Britain’s stores have become the envy of the retail world.
Reuters reports retail sales returned to near pre-COVID-19 lockdown levels last month when so-called non-essential stores in England reopened.
In June, sales volumes increased by 14 percent from May, surpassing forecasts in a Reuters poll of economists.
Combined clothing and footwear sales swelled by 70 percent as retailers put the recent slump in the rear view mirror. Still, the news service reported spending in this sector is 35 percent below pre-pandemic levels.
Overall sales volumes rose to within 0.6 percent of February’s level. But when fuel sales, which have dropped as residents stay home, are excluded, volumes were 2.4 percent higher than in February.
Other retail sectors also saw strong sales in June, including furniture and do-it-yourself stores. Home improvement retailer Kingfisher Plc, the London-based home improvement company with more than 1,360 stores in nine European countries, forecast profits will beat last year’s numbers following exceptionally strong demand, Reuters reported.
In Britain, retail represents one third of consumer spending.
But other data indicates people remain cautious about returning to bars and restaurants.
“The surge in retail sales volumes ... in June is not a sign that households’ overall spending also is recovering fully and rapidly,” Samuel Tombs of Pantheon Macroeconomics, an economic research consultancy based in Newcastle, told Reuters.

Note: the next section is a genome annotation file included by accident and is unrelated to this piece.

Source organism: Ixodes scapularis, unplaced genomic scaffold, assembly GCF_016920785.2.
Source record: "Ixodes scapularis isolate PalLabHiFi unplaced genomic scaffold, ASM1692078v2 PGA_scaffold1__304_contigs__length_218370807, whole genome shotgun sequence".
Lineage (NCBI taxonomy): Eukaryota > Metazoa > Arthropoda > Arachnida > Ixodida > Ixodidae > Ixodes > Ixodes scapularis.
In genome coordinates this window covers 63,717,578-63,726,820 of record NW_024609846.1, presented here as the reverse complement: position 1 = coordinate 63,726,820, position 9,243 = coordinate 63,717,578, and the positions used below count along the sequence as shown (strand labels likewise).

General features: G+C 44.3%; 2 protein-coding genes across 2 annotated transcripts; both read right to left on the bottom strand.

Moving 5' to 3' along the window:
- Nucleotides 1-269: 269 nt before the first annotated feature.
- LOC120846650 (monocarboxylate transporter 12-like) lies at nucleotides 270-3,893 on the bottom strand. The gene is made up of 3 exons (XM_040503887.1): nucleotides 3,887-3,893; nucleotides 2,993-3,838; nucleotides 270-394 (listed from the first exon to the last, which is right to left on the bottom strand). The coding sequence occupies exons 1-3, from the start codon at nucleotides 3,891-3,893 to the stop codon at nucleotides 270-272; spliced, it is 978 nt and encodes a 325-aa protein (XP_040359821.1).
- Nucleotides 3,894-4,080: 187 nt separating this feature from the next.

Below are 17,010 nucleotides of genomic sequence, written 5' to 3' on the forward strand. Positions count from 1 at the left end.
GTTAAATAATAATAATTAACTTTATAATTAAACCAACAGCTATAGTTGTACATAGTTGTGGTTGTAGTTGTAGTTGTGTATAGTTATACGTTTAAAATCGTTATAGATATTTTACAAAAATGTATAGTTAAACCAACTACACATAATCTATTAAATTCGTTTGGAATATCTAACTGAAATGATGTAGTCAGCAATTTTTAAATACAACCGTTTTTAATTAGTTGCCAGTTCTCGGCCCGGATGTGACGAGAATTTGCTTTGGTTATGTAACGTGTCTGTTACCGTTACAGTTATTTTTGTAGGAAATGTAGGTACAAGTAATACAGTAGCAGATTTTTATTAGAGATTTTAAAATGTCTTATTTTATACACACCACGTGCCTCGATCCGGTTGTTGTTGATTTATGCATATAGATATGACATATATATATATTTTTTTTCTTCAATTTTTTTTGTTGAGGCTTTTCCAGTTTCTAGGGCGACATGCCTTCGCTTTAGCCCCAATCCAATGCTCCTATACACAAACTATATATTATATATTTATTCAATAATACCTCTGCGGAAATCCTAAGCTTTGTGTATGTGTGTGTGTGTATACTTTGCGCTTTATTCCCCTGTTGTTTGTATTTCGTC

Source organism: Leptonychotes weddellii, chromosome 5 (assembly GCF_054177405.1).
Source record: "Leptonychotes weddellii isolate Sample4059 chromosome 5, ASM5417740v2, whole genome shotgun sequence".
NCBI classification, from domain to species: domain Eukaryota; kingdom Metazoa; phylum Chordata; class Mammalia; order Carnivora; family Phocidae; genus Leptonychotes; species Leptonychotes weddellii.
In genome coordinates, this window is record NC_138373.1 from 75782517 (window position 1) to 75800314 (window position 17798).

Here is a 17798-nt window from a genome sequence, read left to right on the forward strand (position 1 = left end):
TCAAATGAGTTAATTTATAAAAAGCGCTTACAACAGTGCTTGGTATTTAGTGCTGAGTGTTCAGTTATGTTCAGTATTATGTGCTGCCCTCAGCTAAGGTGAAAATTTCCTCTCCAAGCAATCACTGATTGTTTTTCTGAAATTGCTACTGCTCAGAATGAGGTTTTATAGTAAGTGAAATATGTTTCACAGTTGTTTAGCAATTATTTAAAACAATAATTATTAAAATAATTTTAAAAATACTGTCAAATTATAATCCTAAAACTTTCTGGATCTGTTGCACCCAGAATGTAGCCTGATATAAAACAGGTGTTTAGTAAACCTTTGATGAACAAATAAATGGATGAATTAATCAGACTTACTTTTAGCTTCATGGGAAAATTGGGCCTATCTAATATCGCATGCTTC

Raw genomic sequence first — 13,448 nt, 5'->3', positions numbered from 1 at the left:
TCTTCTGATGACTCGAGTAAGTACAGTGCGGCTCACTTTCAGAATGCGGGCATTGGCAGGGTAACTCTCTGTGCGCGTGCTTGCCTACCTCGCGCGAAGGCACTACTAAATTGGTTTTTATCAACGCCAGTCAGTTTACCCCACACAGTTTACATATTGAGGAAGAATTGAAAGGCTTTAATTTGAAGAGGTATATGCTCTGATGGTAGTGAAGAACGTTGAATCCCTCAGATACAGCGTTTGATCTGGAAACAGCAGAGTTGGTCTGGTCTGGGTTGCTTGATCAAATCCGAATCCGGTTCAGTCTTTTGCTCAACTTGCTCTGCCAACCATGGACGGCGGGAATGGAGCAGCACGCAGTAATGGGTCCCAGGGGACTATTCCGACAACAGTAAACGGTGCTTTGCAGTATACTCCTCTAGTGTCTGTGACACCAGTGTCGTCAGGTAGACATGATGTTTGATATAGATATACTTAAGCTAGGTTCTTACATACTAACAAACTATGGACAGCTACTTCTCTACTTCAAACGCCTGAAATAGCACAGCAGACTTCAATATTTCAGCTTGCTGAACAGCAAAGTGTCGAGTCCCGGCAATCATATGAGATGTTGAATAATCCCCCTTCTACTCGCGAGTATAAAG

Britain’s economy slipped by more than 25 percent in March and April and recovered slightly in May when the government relaxed the lockdown imposed in late March.
Andrew Haldane, chief economist at the Bank of England, told the news service that a review of payments data suggests a rapid, V-shaped recovery, but many of his colleagues doubt a sustained recovery is on the horizon.
The British Retail Consortium, a trade association in the United Kingdom, has said spending among its members was 3.4 percent higher in June compared to June 2019.
Sales were off 1.6 percent last month compared to a year ago, but the decline was far smaller fall than 6.4 percent economists expected, according to the Reuters poll.
Online spending had a lot to do with the uptick. At nearly 32 percent, it bested February’s 20 percent.
But there has been growing concern about the rise in coronavirus cases in many states. In places where the pandemic surged in June, online spending fell 2.4 percent last month, while sales at grocery stores dropped 1.6 percent.